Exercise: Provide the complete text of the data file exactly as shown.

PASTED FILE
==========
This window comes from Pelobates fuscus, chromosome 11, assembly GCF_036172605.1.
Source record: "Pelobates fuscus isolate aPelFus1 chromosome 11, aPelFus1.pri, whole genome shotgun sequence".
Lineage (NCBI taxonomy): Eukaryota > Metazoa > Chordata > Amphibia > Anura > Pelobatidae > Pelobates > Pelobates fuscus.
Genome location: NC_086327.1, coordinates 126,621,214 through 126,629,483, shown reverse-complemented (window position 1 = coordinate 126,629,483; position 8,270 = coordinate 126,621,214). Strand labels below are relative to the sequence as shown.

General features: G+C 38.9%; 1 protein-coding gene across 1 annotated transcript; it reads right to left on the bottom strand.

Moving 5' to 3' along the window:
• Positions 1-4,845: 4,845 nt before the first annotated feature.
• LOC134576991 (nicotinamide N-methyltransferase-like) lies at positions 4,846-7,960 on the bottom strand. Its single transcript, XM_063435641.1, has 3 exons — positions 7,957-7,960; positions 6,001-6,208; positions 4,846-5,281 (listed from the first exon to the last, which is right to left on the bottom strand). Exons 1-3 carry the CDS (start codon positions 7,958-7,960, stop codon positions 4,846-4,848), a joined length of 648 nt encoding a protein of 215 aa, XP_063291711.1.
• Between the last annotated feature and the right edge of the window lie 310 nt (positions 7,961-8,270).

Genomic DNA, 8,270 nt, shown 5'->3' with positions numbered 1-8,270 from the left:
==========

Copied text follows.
This window comes from Pelobates fuscus, chromosome 11, assembly GCF_036172605.1.
Source record: "Pelobates fuscus isolate aPelFus1 chromosome 11, aPelFus1.pri, whole genome shotgun sequence".
Lineage (NCBI taxonomy): Eukaryota > Metazoa > Chordata > Amphibia > Anura > Pelobatidae > Pelobates > Pelobates fuscus.
Genome location: NC_086327.1, coordinates 126,621,214 through 126,629,483, shown reverse-complemented (window position 1 = coordinate 126,629,483; position 8,270 = coordinate 126,621,214). Strand labels below are relative to the sequence as shown.

General features: G+C 38.9%; 1 protein-coding gene across 1 annotated transcript; it reads right to left on the bottom strand.

Moving 5' to 3' along the window:
• Positions 1-4,845: 4,845 nt before the first annotated feature.
• LOC134576991 (nicotinamide N-methyltransferase-like) lies at positions 4,846-7,960 on the bottom strand. Its single transcript, XM_063435641.1, has 3 exons — positions 7,957-7,960; positions 6,001-6,208; positions 4,846-5,281 (listed from the first exon to the last, which is right to left on the bottom strand). Exons 1-3 carry the CDS (start codon positions 7,958-7,960, stop codon positions 4,846-4,848), a joined length of 648 nt encoding a protein of 215 aa, XP_063291711.1.
• Between the last annotated feature and the right edge of the window lie 310 nt (positions 7,961-8,270).

Genomic DNA, 8,270 nt, shown 5'->3' with positions numbered 1-8,270 from the left: